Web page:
Are Baby Rattlesnakes Really Most Dangerous Biters?

Are Baby Rattlesnakes Really Most Dangerous Biters?

Are Baby Rattlesnakes Really Most Dangerous Biters?

Snakes of all kinds are active now that spring has finally arrived in the San Francisco Bay Area, including the only local species that poses a serious health danger to humans, the western rattlesnake (Crotalus oreganus). For the past few months, these vipers have been holed up in their hibernacula, but now they’re on the move to their breeding grounds in search of food and mates, which means they’re more likely to come into contact with humans.

Reports say the snake was between nine and twelve inches long, which indicates it was a juvenile. When it comes to rattlesnakes, traditional opinion is that the younger the snake, the more lethal the bite. Is there any truth to this prevalent assumption, despite the fact that it’s a fun fact to recite?

Herpetologist Greg Pauly of the Natural History Museum of Los Angeles County says the myth that young rattlesnakes are more dangerous is “folklore.” Young rattlers are unable to control the amount of venom they inject, which means they will inject all of it; while adults are more experienced and so less likely to “waste” their venom when defending themselves, injecting less venom or giving a “dry” bite that does not contain any.

Even if it is true that juvenile rattlers cannot regulate their poison, Pauly explains that “larger snakes have considerably bigger venom sacs, and adults can deliver far greater amounts of venom than babies even if they only inject a small percentage of the total volume available.” Adult rattlesnakes have a much greater chance of inflicting serious harm than their juvenile counterparts.

Baby Rattlesnakes Pictures

Baby Rattlesnakes Pictures

Baby Rattlesnakes Pictures


Pauly told me that “there isn’t good data to imply that the frequency of dry bites varies between age groups” when it comes to rattlesnakes. However, a study by Dr. Donald Janes and his colleagues at Lynchburg General Hospital in California, which examined nine years’ worth of snakebite cases in Southern California, found that “Rattlesnake size was positively connected with [Snakebite Severity Score]… bigger snakes and more severe envenomation were found to necessitate longer hospital stays, as well as more antivenom vials.

If bitten by a rattlesnake, the victim should be taken to the hospital immediately, and cutting or sucking the wound is a bad idea. There is a lot of good tips here about dealing with a rattlesnake sting.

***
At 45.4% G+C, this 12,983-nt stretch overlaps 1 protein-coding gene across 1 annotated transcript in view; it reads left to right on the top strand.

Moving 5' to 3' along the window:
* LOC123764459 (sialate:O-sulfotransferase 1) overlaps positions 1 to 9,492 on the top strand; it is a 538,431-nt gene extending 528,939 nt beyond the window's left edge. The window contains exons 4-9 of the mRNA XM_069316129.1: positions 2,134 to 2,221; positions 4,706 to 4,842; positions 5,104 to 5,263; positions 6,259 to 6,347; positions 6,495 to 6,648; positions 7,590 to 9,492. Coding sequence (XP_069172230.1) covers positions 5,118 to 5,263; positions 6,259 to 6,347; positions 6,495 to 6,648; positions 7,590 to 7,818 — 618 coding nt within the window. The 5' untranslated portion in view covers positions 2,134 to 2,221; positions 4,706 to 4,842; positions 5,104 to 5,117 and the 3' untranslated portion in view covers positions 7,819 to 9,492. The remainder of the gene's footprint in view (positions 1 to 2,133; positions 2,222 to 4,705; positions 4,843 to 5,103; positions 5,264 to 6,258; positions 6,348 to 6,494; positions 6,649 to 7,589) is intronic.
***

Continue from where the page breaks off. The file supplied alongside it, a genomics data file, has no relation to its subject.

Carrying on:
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Of course, the best way to avoid being bitten is to avoid it in the first place. This fearsome reptile will only strike if left with little choice, such as if handled carelessly or trodden on unintentionally. That famed rattle’s sole aim is to prevent the snake from being in a situation where it has to bite, which I think is thoughtful. When a person knowingly or unintentionally handles a rattlesnake, they are more likely to be bitten than if they are accidentally bitten (yes, attempting to kill a rattlesnake is much more dangerous than leaving it alone).

Males and young men are the most common victims of the latter attacks. Don’t handle a snake unless you have a lot of expertise with snakes and know what to look for (and it is against the rules of most parks to handle or harass wildlife). Gopher, night, and juvenile yellow-bellied racers all have the appearance of a rattler in the Bay Area, and young rattlesnakes are more common in the spring since they don’t have a rattle on their tails. Don’t be afraid to walk away from the snake if you’re not sure what to do.

To avoid being bitten by a snake in rattlesnake habitat, you should also keep an eye out for rock formations and outcrops. When climbing on rocks, keep an eye out for rattlesnakes, who use these regions as both shelters and basking spots. You may be basking in the sun, but a rattlesnake may be trying to do the same.

Avoidance and awareness are the best ways to avoid being bitten by a rattlesnake in the Bay Area. Make room for the snake if you happen upon one in the wild and take a time to appreciate its beauty. To share our home with one of nature’s most exquisite and charming predators is a great honour.


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